Our offices at The Center for Digital Antiquity (DA) are located on the fourth floor of Hayden Library, on Arizona State University’s Tempe campus. The library is being renovated and this morning we were evacuated from our offices during the third fire alarm (drill?) of the week! While we waited outside—enjoying rare Arizona cloud cover –I thought about what I’d write about today. My job is totally different than the dirt archaeology I was trained in or the academic anthropology track I envisioned myself on when I started out as an undergraduate about 15 years ago, but I love it! I’ve decided to describe a bit about what we do in our small office generally, and then highlight a few of the specific activities we participated in today.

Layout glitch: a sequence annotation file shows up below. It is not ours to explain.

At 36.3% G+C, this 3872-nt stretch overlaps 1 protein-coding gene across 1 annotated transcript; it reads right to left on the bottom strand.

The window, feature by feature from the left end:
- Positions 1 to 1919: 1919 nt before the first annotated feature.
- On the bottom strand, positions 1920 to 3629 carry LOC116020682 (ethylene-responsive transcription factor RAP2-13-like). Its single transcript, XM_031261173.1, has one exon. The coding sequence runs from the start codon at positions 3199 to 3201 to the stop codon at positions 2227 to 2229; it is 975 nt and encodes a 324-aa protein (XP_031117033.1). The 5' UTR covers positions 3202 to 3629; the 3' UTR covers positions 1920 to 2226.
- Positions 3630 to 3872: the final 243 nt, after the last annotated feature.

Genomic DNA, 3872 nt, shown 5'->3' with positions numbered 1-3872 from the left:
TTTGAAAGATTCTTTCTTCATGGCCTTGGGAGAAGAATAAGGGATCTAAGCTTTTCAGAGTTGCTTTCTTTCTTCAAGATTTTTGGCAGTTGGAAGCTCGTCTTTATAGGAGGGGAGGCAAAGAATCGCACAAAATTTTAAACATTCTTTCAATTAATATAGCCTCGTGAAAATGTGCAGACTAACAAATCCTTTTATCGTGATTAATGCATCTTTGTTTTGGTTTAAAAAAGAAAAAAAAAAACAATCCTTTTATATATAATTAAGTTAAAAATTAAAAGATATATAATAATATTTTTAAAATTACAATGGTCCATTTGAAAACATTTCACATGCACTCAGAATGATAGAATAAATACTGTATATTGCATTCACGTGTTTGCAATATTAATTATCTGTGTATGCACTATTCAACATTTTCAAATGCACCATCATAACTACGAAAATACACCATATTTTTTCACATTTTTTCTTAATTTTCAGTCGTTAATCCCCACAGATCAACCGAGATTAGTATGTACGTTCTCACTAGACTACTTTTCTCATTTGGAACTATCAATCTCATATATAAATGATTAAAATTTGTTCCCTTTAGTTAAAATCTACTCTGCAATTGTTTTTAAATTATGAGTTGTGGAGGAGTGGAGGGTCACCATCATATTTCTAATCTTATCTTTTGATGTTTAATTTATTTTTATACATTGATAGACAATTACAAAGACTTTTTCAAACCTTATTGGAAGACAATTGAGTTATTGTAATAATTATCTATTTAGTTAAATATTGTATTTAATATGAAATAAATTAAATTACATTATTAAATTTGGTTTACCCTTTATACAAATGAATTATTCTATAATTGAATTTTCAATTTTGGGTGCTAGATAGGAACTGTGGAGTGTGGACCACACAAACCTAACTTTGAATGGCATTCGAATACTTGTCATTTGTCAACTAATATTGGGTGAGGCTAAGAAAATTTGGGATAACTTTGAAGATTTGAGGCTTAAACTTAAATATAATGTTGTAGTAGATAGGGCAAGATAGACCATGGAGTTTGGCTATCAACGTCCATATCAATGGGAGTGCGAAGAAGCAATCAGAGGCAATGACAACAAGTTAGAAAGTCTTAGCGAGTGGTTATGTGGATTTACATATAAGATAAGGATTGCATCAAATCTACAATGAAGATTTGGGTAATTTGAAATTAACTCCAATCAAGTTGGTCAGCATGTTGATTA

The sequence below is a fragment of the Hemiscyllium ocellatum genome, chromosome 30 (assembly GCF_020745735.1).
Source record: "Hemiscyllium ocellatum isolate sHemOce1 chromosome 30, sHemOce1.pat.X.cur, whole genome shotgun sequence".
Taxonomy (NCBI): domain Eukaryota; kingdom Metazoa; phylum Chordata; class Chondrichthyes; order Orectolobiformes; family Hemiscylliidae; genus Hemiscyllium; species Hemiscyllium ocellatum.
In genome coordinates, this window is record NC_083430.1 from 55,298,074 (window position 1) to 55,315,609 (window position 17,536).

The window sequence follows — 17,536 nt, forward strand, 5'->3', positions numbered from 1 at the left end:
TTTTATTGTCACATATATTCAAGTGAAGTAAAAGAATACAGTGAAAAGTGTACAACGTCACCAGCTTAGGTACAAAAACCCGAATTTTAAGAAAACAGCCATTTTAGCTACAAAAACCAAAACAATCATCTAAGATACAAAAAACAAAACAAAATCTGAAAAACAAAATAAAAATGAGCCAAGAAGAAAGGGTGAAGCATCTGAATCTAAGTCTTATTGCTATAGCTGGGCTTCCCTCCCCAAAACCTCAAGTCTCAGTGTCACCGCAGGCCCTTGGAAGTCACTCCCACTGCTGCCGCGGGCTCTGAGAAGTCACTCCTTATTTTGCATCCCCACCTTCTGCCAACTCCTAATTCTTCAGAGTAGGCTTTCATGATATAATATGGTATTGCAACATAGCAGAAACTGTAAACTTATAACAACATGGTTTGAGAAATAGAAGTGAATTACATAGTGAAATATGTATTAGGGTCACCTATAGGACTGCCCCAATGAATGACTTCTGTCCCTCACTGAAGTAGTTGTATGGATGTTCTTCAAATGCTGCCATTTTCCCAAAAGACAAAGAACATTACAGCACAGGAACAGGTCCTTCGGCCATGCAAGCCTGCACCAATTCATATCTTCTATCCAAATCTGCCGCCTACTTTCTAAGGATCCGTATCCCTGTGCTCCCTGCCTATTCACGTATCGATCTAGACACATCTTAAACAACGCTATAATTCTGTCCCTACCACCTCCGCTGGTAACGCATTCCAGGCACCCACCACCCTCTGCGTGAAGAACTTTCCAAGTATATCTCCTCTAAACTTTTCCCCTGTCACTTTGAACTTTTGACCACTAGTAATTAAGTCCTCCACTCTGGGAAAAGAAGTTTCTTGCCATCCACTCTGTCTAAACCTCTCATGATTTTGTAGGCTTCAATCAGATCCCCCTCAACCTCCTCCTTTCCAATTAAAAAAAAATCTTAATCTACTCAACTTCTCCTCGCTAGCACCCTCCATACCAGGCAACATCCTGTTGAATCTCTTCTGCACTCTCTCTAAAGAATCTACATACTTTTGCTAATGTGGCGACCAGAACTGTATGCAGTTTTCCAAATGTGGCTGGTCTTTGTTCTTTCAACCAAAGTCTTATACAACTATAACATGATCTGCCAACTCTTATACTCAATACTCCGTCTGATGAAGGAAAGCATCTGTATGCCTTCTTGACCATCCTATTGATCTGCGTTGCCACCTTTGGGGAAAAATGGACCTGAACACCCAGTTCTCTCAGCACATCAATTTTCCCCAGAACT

The Center for Digital Antiquity is responsible for maintaining and improving the Digital Archaeological Record (tDAR), an online repository for digital archaeological information. We specialize in providing long-term access to and the preservation of irreplaceable archaeological files. tDAR accepts a wide range or archaeological information—field notes, reports, manuscripts, photographs, sketches, drawings, 3D scans, databases, charts, tables, and more—from around the world. We keep them safe, associated with rich and archaeologically specific metadata to ensure that they can be discovered, and, as needed, migrate the files to new formats so that they will be usable today and long into the future. Our mission is to ensure that the information collected as part of archaeological research, impossible to replicate and often generated at great cost (financial, as well as the literal blood, sweat, and tears of field archaeologists!) is available for researchers of today and the future.